Saturday, December 24, 2011
for the last day, it can be summed up in one word.
love what you do. if writing is becoming that much of a headache,
your boredom and apathy will be reflected in the words that follow.
love yourself. and that love will move your readers and possibly
inspire them on their own journey. it's not sappy. people like to
talk about what's 'real' and shout 'real talk' all the time. you
live with love, and write with love. and you won't need to tell
anyone it's real. they'll see it for themselves.
that concludes the 10 Days of Determination. i hope that you will
be able to take something from this series, and i had a good time
writing it and sharing it. hope you had just as much of a good time
reading it! until the next time!
Friday, December 23, 2011
i thought you might get a chuckle out of Dr.Doom.
but what that illustrates, for any writer - anyone for that
matter - is the need to have a group of people around you
who support you not only with words of encouragement but the
shining example of their minds and deeds. there are very few
people who have done anything by themselves. it pays to have
a solid support system.
i've found that my writing has only been strengthened over the
year because i've been able to observe how other creators and
artists approach their work and life. it's not a question of
mimicry; i'm not one to buy into the old cliche' that 'imitation
is the sincerest form of flattery.' what it boils down to is,
allowing yourself to become a sponge and let their knowledge
inform your spirit and subsequently, your writing. you should
never write with an aim to totally block outside influences. i
have been blessed to have many influences in friends and family
and even strangers to inform my spirit on how it should voice
itself in my work. and i hope to never lose that. make sure that's
a concrete part of your approach.
the last post will be tomorrow...stay tuned!!
one of the absolute wonders of flight is the ability to soar
farther than the eye can see. and you get that feeling every
time you go up in an airplane. if you're not afraid of flying
and heights that is. i find myself entering a state of utter
calm on flights once we break through the bank of clouds and
travel above them. it's an escape from whatever worries seem
to tether you to the ground...
for writing, you've got to embody this airy feeling. it's good
in two ways. first, you train yourself to enter a state that's
not totally about relaxation, but about getting into a frame of
mind that will allow you to effectively compose your paragraphs
and further illustrate the nuances of your characters. the second
reason is that you can also take up the task of being observant
about your work from an outsiders' clinical position. being a
bit detached helps because you wind up getting an opportunity
to imagine realistically how someone would view what you've
written. it gives you a decided advantage.
that's it for now...until the next time!!
Thursday, December 22, 2011
this is simple enough...nothing can be obtained, nothing can
be begun or completed without a definitive focus. we take it
for granted as writers. some of us always think it'll be there
without delay. others fall into the trap of thinking they can
switch it on and off like their bedroom illumination. (i admit
i fall prey to this bad habit at times.)possessing a great sense
of focus is important. it can mean the difference between a
great written work and something slapped together like a bacon
and eggs greasy spoon breakfast. if you find that you have issues
concentrating, work on creating a routine(which i'll touch on in
the next posting)that will help you build up your attention span
and fortify any drop-offs in concentration.
until the next time!!
today's the first day of winter and it means many days ahead
where you won't be seeing the sun burn bright. if you notice
that your spirits drop a bit, you're not alone; medical research
has found that there is such a condition known as 'seasonal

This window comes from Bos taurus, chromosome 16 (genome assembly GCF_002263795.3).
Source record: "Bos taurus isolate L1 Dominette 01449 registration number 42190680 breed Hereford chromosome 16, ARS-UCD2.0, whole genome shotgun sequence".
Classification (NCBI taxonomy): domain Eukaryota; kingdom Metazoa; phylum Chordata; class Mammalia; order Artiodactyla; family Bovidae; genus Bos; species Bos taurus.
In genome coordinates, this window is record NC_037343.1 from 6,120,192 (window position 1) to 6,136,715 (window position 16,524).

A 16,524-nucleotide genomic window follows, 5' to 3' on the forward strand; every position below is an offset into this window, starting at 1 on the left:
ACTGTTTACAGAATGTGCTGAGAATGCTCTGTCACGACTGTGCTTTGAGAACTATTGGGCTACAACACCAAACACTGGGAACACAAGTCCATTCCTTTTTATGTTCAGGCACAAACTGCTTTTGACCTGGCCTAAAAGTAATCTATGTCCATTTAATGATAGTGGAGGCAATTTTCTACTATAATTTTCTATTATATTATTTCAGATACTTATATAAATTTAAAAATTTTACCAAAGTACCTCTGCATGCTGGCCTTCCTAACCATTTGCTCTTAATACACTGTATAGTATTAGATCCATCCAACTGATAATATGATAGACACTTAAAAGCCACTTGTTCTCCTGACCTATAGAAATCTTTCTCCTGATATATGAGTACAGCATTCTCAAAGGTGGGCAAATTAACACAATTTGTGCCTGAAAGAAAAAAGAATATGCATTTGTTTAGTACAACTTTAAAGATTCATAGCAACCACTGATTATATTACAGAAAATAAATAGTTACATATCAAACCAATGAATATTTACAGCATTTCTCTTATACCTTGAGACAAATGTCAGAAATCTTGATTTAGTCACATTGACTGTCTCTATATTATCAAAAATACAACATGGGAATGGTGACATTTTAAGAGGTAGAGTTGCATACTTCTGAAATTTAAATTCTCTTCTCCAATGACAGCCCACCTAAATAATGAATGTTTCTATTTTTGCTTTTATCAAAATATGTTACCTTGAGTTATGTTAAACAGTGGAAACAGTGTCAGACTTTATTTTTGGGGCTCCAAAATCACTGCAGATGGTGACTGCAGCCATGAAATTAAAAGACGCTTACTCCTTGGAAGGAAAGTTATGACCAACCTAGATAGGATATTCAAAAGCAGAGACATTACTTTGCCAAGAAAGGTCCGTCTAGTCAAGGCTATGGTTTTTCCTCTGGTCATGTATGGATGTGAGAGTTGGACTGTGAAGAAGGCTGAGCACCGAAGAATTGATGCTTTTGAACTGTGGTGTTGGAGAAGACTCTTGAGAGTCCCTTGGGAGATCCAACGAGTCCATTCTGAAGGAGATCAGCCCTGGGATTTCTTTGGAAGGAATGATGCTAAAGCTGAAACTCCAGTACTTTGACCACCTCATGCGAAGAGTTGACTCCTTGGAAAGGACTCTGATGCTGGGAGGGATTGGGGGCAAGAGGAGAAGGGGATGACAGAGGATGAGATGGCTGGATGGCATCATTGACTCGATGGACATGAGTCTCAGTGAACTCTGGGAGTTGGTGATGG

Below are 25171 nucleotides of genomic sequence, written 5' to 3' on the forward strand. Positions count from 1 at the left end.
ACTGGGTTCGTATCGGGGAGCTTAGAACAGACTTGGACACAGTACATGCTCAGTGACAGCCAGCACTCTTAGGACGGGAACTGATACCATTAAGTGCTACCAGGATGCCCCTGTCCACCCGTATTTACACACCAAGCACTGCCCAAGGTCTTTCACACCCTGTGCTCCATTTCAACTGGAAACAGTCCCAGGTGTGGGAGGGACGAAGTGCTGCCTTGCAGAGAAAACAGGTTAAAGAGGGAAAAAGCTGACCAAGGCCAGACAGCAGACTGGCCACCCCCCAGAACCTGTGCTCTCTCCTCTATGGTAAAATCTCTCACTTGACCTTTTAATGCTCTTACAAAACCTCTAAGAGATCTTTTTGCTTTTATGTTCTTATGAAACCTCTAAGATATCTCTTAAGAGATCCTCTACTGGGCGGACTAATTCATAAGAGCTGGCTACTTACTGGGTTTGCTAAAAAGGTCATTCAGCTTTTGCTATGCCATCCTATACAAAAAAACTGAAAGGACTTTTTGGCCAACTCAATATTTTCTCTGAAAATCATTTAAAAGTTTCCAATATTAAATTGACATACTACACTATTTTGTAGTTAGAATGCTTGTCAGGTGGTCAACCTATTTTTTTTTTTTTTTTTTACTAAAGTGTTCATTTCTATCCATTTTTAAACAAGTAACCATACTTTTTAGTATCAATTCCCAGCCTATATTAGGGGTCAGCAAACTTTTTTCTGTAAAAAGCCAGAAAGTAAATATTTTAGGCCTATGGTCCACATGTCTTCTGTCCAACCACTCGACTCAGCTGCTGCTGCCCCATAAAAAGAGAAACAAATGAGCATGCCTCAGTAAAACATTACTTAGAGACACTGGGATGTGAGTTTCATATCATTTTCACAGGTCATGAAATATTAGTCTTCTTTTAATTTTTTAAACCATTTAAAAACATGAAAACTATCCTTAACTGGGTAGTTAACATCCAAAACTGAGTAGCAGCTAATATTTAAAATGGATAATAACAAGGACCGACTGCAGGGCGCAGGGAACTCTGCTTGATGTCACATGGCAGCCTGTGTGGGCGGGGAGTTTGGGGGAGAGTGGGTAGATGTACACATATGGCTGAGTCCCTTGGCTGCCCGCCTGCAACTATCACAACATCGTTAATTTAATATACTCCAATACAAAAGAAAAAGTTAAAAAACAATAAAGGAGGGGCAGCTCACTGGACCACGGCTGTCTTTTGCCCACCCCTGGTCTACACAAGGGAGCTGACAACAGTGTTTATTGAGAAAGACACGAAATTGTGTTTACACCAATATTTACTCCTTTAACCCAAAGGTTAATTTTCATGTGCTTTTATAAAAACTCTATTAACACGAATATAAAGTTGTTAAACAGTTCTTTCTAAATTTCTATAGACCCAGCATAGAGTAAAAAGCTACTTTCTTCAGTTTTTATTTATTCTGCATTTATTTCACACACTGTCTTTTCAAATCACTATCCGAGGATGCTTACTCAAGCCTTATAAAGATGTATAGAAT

depression' that exists. it can affect everything you do. so
how does this pertain to writers and writing?
some say that writers are a particularly sensitive breed of
people. i'm inclined to agree, only because that is part of
our toolkit to create powerful stories. we need to be sensitive
to everything around us and within us so that we can also get
those voices in our heads out onto the page. but we also risk
getting too wrapped up in our surroundings. especially now. so
i suggest that if things get too dark for you where it not
only affects your writing but other aspects of your life, try
to create a beacon of light to cut through it. one thing i like
to do is to get outdoors and walk around, no matter how cold
and overcast it is. you need light in some form or fashion.
another thing to do is to get candles and/or tealights set
up around your space. you'd be surprised how soothing that
kind of lighting is as opposed to fluorescent lighting. also,
if you find yourself down, borrow a practice from Deepak Chopra.
sit and imagine a brilliant sun beginning to form in your belly.
envision the glare, imagine its heat. let it become so big that
you feel it step outside of your body. the Taoists also use
this practice in channeling chi.
that's it for now, until the next time!
Wednesday, December 21, 2011
the image up top is from the hit movie, 'Inception'. the
spinning top. it was used as a totem by Leonardo DiCaprio's
character as a way to stay attached to reality while being
heavily ensconced in the dream state.
this applies to writing as well, in my experience. you should
always make it a point to stay grounded within the work. try
not to put yourself in a position where you'll be disappointed
if you don't reach your writing goals. that's happened to me
so many times i've lost count. another aspect of that is, allow
for the work to accept changes and that will make it better.
i always think about the one character in Albert Camus' 'The
Plague' who wanted to write the perfect novel but never got past
the first page. you have to be realistic enough to let the story
flow from your spirit as it should and then make changes when you
need to. and lastly, have pride in your writing but not so much
that you belittle others' work needlessly or out of envy at their
until the next time, enjoy!
Monday, December 19, 2011
what's the first thing you do on a Monday?
besides hitting the snooze button.
you may grumble about Monday being here, having to go
work amidst people who are doing the same lemon-faced
bit you're doing. and it sticks with you throughout
the day. and it's a routine that you go through almost
every Monday. but, what if you approached it differently?
what if you treated Monday with some excitement? what
if you greeted it with vigor instead of making it such
a dreaded part of your life? what i'm proposing here is,
leap into it with enough energy to get through it and
not be worn out by negative energy.
taking the initiative to leap into something is something